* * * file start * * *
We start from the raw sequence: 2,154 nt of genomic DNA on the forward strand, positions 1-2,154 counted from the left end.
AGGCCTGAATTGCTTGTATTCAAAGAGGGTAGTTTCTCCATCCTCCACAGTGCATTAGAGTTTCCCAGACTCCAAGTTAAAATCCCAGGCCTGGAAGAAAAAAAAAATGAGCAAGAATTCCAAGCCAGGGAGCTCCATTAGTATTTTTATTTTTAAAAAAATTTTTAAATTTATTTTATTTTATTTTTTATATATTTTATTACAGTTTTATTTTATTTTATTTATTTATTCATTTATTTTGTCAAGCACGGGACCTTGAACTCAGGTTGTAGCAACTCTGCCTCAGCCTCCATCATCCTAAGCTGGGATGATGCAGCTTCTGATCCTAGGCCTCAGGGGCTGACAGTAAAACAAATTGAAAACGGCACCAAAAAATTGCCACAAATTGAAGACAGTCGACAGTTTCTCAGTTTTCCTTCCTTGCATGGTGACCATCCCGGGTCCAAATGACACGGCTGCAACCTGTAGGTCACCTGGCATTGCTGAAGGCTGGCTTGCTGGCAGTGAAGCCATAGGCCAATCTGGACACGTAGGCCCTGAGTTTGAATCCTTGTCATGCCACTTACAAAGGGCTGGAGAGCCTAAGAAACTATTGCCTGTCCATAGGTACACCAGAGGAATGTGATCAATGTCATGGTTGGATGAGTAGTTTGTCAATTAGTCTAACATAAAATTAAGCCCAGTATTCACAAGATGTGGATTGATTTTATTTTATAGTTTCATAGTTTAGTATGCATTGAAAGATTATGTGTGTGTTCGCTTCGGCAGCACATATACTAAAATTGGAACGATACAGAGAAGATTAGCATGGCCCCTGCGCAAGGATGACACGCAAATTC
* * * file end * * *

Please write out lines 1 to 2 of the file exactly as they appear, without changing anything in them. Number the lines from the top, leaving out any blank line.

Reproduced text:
We start from the raw sequence: 2,154 nt of genomic DNA on the forward strand, positions 1-2,154 counted from the left end.
AGGCCTGAATTGCTTGTATTCAAAGAGGGTAGTTTCTCCATCCTCCACAGTGCATTAGAGTTTCCCAGACTCCAAGTTAAAATCCCAGGCCTGGAAGAAAAAAAAAATGAGCAAGAATTCCAAGCCAGGGAGCTCCATTAGTATTTTTATTTTTAAAAAAATTTTTAAATTTATTTTATTTTATTTTTTATATATTTTATTACAGTTTTATTTTATTTTATTTATTTATTCATTTATTTTGTCAAGCACGGGACCTTGAACTCAGGTTGTAGCAACTCTGCCTCAGCCTCCATCATCCTAAGCTGGGATGATGCAGCTTCTGATCCTAGGCCTCAGGGGCTGACAGTAAAACAAATTGAAAACGGCACCAAAAAATTGCCACAAATTGAAGACAGTCGACAGTTTCTCAGTTTTCCTTCCTTGCATGGTGACCATCCCGGGTCCAAATGACACGGCTGCAACCTGTAGGTCACCTGGCATTGCTGAAGGCTGGCTTGCTGGCAGTGAAGCCATAGGCCAATCTGGACACGTAGGCCCTGAGTTTGAATCCTTGTCATGCCACTTACAAAGGGCTGGAGAGCCTAAGAAACTATTGCCTGTCCATAGGTACACCAGAGGAATGTGATCAATGTCATGGTTGGATGAGTAGTTTGTCAATTAGTCTAACATAAAATTAAGCCCAGTATTCACAAGATGTGGATTGATTTTATTTTATAGTTTCATAGTTTAGTATGCATTGAAAGATTATGTGTGTGTTCGCTTCGGCAGCACATATACTAAAATTGGAACGATACAGAGAAGATTAGCATGGCCCCTGCGCAAGGATGACACGCAAATTC